The room is large, with opened floor to ceiling windows, a maw to the storm outside. A woman in full bridal whites (Stella, played by Camilla Filippi) is distraught, ready to leap out into the night, presumably to her death, when the doorbell rings and the intimacy of her plan is broken. At the door is a stranger (Guido Caprino), claiming to have a reservation to lodge in her guestroom, which has been taken out of use for months, as she informs him. The man claims to have spoken to her husband Sandro. He has come a long way and to return in the storm would be too much of a burden to bear. He begs his way into the house, and she relents.
The taught opening to The Guest Room, co-written and directed by Stefano Lodovichi, is beautifully shot and performed, containing within it the necessary intrigue to pull the viewer into this intimate Italian thriller. The stranger arrives proving charming enough, even having knowledge of Stella and the home, lending credence to his claims of knowing her husband, but he also pushes boundaries with the emotionally fragile Stella in a way that drives the mystery and tension through the first act. He takes liberties in the conversation that made me uncomfortable. By the time that Sandro arrives, the viewer is left with many questions as to who this man is and what his intentions are. Indeed, it is Sandro’s arrival that provides the key upon which the story tumbles into its unique web of story, and the stranger begins to take control of the house so that he might right the wrongs of this couple’s choices. By the midway point, we begin to understand and the gambit of the film builds steam.
The Guest Room is a film that must be absorbed to be enjoyed, largely due to it’s dialog driven narrative that will have to be absorbed via subtitles for non Italian speaking viewers. This is not a film that provides a constant drip of scares or gore, but rather one that builds dramatic tension over the ninety minute runtime, producing new questions for the viewer to ponder as it unfolds. Stella is clearly a woman struggling with her mental health, Sandro seems estranged to the point of having been done with this home and what may have happened here before the arrival of this stranger. This is something of a home Invasion thriller, but not in the sense we’d normally use the designation. For fans of high drama and psychological horror, this will make for an exhilarating watch, while fans of raw horror will likely leave the experience feeling it a bit too highbrow for their tastes.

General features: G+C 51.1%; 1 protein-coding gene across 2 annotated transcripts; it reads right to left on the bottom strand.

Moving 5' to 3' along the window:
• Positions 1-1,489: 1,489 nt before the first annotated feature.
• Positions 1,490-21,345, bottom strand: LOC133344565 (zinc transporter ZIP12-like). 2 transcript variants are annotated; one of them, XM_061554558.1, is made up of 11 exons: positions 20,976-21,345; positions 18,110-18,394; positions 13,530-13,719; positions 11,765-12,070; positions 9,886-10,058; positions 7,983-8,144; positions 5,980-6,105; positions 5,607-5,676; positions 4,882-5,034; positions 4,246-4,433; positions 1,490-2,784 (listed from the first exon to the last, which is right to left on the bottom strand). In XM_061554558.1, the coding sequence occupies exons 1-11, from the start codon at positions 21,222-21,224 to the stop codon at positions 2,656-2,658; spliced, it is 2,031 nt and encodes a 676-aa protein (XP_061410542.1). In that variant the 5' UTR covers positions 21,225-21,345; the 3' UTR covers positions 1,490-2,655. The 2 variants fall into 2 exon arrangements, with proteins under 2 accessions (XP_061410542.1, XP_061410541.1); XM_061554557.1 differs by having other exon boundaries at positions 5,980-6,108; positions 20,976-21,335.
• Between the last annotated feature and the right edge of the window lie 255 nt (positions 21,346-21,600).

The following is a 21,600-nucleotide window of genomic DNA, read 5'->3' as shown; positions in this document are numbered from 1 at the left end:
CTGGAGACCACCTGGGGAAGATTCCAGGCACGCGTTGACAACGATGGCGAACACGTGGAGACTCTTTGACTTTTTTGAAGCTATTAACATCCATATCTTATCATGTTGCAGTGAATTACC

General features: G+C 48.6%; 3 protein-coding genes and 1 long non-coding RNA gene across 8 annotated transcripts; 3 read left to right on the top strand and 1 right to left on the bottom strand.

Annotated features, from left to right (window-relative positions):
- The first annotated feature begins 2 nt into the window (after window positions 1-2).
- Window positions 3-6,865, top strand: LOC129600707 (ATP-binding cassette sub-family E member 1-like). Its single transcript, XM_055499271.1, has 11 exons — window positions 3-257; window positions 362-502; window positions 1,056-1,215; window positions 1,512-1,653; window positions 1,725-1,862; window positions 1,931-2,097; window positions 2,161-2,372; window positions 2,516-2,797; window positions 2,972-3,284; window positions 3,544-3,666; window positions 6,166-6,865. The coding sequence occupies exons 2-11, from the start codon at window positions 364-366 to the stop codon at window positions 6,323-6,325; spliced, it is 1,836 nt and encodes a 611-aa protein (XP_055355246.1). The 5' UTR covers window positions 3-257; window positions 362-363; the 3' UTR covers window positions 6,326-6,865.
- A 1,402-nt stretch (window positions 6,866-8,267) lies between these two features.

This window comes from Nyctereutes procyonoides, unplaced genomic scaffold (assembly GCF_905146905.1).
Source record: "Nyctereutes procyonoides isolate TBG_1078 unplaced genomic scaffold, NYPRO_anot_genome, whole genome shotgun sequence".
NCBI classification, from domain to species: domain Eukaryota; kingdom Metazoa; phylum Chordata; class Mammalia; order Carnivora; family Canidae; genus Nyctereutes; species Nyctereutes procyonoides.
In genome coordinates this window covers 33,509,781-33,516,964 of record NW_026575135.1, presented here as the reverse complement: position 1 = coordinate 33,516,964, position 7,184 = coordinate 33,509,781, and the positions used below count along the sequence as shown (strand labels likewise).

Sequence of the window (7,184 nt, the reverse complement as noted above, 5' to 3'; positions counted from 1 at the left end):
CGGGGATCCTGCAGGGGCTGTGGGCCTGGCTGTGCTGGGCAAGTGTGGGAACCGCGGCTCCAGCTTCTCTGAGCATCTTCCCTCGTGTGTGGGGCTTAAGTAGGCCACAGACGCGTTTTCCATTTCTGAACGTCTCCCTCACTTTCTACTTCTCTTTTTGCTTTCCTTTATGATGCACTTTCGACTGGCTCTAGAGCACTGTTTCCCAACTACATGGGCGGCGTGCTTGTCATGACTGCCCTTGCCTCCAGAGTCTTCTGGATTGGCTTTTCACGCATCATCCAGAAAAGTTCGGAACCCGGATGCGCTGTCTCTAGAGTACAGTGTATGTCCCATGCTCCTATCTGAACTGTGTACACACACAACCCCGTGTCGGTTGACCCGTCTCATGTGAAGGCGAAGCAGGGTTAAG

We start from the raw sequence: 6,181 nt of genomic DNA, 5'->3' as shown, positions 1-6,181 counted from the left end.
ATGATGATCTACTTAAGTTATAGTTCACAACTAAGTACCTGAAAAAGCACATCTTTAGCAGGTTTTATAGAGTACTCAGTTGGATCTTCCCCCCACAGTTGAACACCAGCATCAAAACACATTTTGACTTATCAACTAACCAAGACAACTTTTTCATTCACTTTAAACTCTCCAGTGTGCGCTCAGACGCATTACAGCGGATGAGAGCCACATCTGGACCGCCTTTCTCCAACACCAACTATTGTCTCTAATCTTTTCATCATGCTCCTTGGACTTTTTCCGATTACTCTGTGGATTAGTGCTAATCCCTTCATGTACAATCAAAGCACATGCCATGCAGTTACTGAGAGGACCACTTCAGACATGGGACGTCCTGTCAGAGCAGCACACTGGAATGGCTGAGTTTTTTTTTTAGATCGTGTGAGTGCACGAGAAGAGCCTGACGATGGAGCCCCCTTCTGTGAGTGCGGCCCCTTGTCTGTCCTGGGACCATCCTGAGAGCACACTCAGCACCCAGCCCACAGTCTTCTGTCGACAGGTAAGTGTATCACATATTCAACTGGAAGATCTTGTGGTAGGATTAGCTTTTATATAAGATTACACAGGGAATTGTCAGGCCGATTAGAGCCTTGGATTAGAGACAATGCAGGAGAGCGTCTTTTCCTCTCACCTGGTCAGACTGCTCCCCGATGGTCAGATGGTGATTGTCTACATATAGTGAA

Much like an M. Night Shyamalan film, the drama of The Guest Room revolves around a reveal that provides the foundation for the entire experience (a “tweest,” as Doc Rotten would say,) making it difficult to say more about the story. In my experience, the movie acquitted itself in such a way as to make the journey worthwhile. Despite such a small cast and a single location shoot, the story never felt stifled to me, and the twist and it’s resolutions were satisfying to experience. The performances were gripping, the camerawork crisp and compelling, and while the story didn’t blow my mind, it also didn’t disappoint. While it’s tempting to say in almost every review, with a film of this nature it’s especially true that this won’t be for everyone. There are answers that aren’t central to the narrative themes of the movie that some people will want to have been answered. There aren’t an array of jump scares or life threatening scenarios. Rather, this is a cerebral film shining a light on the potential horrors of a couple attempting to find comfort of family in the contemporary world, and having that go astray simply because life does what it does. While for some, the experience may lack the thrills sought after in a horror experience, for someone like myself that often struggles in his day to day, these themes in conjunction with excellent film making were enough to resonate with me in a way that allows me to recommend this film.
Available on Digital HD & Cable VOD October 25th from Red Water Entertainment.
- THE GUEST ROOM, Shawn Parks